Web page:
Presentation on theme: "Email: Opportunities and Pitfalls Al Iverson, Director of Deliverability."— Presentation transcript:
Opportunities and Pitfalls Al Iverson, Director of Deliverability
AL IVERSON Director of Deliverability for Service Provider ExactTarget Active blogger since 2000 See My career focus has been on anti- spam, marketing, and network security Who am I?
Who is ExactTarget? What do I do for ExactTarget? What we tell clients CDA, CAN-SPAM, ECPA Stebbins v. Wal-Mart Omega v. Mummagraphics TCPA, SMS, etc. Recommended Reading Agenda
I’m not a lawyer. My expertise is related to helping clients send marketing and transactional messages. I’m not a financial services compliance expert. use under Sarbanes-Oxley or Gramm-Leach- Bliley (etc.) isn’t my realm What I can talk about is: Best Practices, CAN- SPAM, CDA, etc. You want to learn more about privacy law? Consider Annual PLI Event: Disclaimer
WHAT DOES EXACTTARGET DO?
WHAT DO I DO FOR EXACTTARGET? Policy compliance ExactTarget. Staff of 13. Six are policy compliance focused. In this context, policy compliance means sending permission-only (not spam) and sending only legally compliant mail. We terminate an average of one client every days. We temporarily suspend 12+ accounts/month (re-enabled after compliance).
WHAT WE TELL CLIENTS is a great tool for transactional messaging and remarketing It is tricky to do prospecting properly via Buying lists is legal but lethal The Yahoos, Hotmails, and Gmails of the world will happily block your mail even if it is legally compliant Your ability to get delivered is dependent upon your practices Me?
COMMUNICATIONS DECENCY ACT (1996) This is a very significant (probably the most influential) law which affects the internet! (says my internet friend Venkat Balasubramani) Original intent was to allow blocking of obscene / abusive / pornographic content, but much of it was gutted based on various court challenges. Section 230 is the important bit. No provider or user of an interactive computer service shall be treated as the publisher or speaker of any information provided by another information content provider. Section 230 is controversial because several courts have interpreted it as providing complete immunity for ISPs with regard to the torts committed by their users over their systems. And that is basically what it is: Yahoo user defames you, you have no case against Yahoo.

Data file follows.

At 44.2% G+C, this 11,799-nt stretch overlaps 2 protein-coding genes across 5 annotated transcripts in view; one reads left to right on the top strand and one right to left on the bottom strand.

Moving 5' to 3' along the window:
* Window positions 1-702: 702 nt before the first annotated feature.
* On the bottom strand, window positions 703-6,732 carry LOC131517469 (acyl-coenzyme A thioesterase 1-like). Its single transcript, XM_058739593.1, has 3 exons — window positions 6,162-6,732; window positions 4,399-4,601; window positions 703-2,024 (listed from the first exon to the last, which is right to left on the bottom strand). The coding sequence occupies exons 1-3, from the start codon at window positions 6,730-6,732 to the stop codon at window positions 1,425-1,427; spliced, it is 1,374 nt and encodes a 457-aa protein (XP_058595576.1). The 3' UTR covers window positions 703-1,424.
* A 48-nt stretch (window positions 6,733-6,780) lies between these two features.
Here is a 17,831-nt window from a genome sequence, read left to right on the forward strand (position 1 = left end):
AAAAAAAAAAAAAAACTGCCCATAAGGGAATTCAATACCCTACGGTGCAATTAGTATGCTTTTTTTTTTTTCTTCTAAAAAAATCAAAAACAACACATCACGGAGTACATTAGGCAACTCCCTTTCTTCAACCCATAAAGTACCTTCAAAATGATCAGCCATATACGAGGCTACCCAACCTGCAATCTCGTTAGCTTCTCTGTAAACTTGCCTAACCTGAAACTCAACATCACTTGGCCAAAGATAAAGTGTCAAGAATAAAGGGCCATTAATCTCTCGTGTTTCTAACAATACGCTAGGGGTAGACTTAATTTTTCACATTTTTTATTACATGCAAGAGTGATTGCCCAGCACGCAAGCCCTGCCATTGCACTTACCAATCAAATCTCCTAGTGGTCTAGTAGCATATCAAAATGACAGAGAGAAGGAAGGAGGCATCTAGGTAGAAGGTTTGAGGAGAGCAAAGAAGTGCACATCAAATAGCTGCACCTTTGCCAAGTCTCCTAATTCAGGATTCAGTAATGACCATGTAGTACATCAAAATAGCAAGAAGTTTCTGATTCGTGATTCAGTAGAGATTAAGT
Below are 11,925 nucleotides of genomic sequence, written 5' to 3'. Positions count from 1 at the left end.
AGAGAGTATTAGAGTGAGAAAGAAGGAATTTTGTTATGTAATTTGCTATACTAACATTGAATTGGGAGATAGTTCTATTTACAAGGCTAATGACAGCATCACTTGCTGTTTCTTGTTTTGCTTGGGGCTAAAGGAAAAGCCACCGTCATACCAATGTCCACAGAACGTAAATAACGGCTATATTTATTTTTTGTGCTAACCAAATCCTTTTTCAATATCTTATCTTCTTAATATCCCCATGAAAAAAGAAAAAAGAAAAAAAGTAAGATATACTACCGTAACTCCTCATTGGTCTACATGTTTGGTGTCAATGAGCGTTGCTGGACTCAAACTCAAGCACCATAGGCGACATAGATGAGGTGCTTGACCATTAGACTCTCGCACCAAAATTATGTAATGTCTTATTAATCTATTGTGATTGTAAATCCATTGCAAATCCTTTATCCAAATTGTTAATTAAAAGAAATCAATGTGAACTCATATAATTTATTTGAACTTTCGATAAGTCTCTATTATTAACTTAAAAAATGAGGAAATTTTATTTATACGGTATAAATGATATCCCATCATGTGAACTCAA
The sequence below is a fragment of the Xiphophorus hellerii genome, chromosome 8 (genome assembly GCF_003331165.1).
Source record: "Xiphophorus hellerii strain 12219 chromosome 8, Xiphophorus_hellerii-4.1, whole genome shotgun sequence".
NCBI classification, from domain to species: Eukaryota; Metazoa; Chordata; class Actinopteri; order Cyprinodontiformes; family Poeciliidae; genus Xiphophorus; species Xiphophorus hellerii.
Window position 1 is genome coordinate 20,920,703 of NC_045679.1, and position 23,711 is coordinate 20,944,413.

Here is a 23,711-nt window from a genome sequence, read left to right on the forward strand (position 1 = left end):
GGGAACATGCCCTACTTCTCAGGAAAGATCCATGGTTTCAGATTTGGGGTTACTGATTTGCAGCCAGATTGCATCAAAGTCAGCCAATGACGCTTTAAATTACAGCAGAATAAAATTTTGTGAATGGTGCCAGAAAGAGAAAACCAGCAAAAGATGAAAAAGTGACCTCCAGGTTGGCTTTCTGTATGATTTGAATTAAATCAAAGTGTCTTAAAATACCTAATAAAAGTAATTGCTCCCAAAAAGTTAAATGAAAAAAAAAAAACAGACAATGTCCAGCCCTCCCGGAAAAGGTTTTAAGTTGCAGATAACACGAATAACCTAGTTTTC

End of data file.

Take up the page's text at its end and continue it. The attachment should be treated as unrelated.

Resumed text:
CAN-SPAM (2003) The US spam law that doesn’t actually outlaw spam (yay) Requires that spam must be labeled as an advertisement (labeling not required if you have affirmative consent) Requires easy unsubscribe option, postal address of sender Prohibits deceptive headers (subject, from, etc.) Indemnifies ISPs in their best efforts to block spam Allows ISPs to set higher standards than “legal” Yahoo blocks many millions of CAN-SPAM-compliant messages daily This is the law that allows ISPs to require opt-in permission of marketers.
CAN-SPAM: SERVICE PROVIDER INDEMNIFICATION It’s nearly impossible for a wronged party to convince a judge that an ISP is legally at fault for blocking or filtering Both CAN-SPAM & CDA provide immunity CDA’s Good Samaritan provision covers this CAN-SPAM Section 8(C) says “Nothing in this Act shall be construed to have any effect on the lawfulness or unlawfulness, under any other provision of law, of the adoption, implementation, or enforcement by a provider of Internet access service of a policy of declining to transmit, route, relay, handle, or store certain types of electronic mail messages.” Spammers & bad guys challenge both regularly, to no avail.